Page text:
The digitization process includes process re-engineering, risk analysis, integrated control and, lastly, a “full-digital” business approach. The digitalization level of Public Administration is then measured by specific key performance indicators (KPIs), linked to specific rankings, such as those established by the World Bank and the World Economic Forum. Among others, KPIs assess the level of digitalization, openness, the number of available “full-digital” services, the level of data security and privacy protection.

Everything related to the digitization process is based on a paradigm where Public Administrations are active drivers of growth. The paradigm is based on stakeholders’ engagement (throughout all the process phases, from “vision” to “execution”), on culture building, on implementation rules definition.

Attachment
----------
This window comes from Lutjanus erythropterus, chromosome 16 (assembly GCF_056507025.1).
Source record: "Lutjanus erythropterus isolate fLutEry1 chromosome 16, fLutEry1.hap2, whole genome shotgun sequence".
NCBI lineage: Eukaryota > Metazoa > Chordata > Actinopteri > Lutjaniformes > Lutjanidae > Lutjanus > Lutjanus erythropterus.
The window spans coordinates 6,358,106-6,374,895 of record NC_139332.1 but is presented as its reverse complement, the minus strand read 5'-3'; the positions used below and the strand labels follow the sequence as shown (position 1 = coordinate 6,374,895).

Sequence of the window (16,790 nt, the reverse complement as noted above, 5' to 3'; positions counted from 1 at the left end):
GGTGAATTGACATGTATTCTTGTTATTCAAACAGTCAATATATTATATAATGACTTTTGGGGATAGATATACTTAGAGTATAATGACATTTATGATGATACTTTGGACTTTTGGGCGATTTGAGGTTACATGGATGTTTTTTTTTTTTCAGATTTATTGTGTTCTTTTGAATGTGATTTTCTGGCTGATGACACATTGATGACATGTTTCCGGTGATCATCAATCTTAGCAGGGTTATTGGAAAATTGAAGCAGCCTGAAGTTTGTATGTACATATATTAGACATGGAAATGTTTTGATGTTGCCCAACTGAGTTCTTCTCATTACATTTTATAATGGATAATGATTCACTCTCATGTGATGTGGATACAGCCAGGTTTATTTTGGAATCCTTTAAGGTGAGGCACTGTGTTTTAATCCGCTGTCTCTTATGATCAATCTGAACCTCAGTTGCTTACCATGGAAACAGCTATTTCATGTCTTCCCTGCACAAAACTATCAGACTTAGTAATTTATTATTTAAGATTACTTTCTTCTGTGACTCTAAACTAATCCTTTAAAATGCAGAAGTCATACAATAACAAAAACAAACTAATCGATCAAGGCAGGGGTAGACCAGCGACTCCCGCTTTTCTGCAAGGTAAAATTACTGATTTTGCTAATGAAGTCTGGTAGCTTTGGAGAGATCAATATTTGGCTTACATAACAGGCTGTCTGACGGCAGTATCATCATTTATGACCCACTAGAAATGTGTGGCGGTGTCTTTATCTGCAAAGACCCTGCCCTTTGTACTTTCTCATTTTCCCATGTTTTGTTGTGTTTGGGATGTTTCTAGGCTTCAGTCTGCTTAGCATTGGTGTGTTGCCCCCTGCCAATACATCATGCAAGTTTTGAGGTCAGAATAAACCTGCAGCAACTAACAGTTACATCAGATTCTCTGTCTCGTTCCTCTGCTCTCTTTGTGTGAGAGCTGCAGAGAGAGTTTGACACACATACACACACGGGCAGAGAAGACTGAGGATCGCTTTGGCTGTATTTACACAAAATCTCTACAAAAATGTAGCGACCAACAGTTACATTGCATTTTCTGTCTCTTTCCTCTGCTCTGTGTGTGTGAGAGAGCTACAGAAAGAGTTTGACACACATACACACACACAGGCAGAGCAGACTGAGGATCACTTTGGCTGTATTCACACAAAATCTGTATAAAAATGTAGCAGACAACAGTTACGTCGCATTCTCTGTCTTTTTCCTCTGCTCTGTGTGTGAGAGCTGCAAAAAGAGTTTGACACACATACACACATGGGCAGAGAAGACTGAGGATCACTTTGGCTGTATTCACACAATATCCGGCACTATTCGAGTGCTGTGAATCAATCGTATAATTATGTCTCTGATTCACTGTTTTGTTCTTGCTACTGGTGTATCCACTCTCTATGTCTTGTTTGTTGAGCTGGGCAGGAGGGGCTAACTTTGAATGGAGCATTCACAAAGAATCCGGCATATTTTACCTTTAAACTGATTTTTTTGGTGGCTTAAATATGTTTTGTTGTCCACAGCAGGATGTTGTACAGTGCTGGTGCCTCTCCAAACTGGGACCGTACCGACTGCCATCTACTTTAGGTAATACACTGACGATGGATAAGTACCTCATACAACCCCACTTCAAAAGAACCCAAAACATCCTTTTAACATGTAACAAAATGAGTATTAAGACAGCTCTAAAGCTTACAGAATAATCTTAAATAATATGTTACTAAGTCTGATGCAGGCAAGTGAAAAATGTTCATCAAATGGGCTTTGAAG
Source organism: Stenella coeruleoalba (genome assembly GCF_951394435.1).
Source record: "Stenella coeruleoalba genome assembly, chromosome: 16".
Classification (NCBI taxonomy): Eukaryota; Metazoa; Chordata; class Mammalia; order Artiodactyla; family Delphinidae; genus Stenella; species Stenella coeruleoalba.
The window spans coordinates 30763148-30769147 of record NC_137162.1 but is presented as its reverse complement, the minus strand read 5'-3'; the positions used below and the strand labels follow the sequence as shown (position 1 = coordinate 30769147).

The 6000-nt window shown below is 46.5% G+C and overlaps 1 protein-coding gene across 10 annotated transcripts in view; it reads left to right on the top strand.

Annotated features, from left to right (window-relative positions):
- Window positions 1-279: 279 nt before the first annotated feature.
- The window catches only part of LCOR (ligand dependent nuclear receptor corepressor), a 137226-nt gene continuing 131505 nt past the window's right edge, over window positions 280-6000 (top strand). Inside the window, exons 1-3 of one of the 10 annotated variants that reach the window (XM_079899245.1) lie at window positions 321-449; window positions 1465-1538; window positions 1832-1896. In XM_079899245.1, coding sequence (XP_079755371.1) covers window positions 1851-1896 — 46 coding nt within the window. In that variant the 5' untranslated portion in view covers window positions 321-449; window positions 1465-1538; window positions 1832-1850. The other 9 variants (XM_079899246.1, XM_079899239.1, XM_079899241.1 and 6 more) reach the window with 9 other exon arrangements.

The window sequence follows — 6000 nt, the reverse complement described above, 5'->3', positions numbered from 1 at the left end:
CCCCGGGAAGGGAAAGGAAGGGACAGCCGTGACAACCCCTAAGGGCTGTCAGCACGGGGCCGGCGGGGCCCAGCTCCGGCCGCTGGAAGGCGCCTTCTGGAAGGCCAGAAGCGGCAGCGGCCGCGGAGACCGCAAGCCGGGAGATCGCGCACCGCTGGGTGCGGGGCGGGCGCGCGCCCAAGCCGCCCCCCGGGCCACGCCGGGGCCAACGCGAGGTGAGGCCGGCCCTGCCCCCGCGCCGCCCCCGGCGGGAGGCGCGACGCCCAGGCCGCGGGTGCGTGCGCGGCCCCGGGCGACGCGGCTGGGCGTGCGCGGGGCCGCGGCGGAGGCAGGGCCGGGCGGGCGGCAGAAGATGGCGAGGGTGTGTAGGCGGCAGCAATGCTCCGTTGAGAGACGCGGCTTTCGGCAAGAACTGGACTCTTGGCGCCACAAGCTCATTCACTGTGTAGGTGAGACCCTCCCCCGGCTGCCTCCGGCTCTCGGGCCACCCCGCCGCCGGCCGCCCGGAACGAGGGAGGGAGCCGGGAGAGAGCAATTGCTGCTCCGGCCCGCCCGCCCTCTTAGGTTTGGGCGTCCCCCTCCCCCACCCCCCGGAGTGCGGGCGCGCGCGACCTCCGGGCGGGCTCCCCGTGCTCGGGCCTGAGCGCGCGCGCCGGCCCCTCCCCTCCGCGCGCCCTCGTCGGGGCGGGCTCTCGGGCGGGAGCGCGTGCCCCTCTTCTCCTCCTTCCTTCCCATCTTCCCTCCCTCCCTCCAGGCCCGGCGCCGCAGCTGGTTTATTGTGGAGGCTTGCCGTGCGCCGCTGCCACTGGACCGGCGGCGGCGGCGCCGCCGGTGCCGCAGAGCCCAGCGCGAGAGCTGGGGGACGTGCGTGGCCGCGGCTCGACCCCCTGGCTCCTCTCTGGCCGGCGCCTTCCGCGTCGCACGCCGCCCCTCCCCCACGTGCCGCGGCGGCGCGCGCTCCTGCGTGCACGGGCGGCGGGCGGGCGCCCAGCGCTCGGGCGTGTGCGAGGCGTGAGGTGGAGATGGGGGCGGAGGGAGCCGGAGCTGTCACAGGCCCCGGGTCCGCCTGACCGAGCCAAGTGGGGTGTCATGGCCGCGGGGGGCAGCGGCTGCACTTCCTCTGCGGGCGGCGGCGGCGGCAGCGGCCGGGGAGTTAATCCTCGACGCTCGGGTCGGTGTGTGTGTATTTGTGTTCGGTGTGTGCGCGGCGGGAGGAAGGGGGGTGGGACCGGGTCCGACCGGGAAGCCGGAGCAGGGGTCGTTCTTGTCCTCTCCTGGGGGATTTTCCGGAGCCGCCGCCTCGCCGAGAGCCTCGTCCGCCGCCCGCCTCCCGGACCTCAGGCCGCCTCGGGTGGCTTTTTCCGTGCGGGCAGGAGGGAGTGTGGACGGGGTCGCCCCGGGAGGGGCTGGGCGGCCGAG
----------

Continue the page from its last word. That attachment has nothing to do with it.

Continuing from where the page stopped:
In our case of Port/City development towards the “Smart Landscape” the following targets targets must be accomplished:

  • to integrate existing services in a newly fully interoperable service-oriented architecture;
  • to strengthen the interaction between citizens, businesses and PAs through an environment where Digital Communities, Living Labs and user clusters can cross-fertilize;
  • to create a virtuous interaction with citizens and industries through “gamification” techniques applying the principles of behavioral economics in order to induce subjects to virtuous conducts;
  • to define and disseminate guidelines, directives, and best (standard) practices.

Cities, as well as industries and economic districts are incubators of innovation and smartness, so they are turning into smart environments. City and port, moving from two standalone realms, are requested to interconnect into a digitalized smart environment, a Smart Landscape where people and industries co-work for sustainable growth and well-being. The new communication standards will give a boost to the technological innovations, offering a real revolution in relationships, working, education and mobility.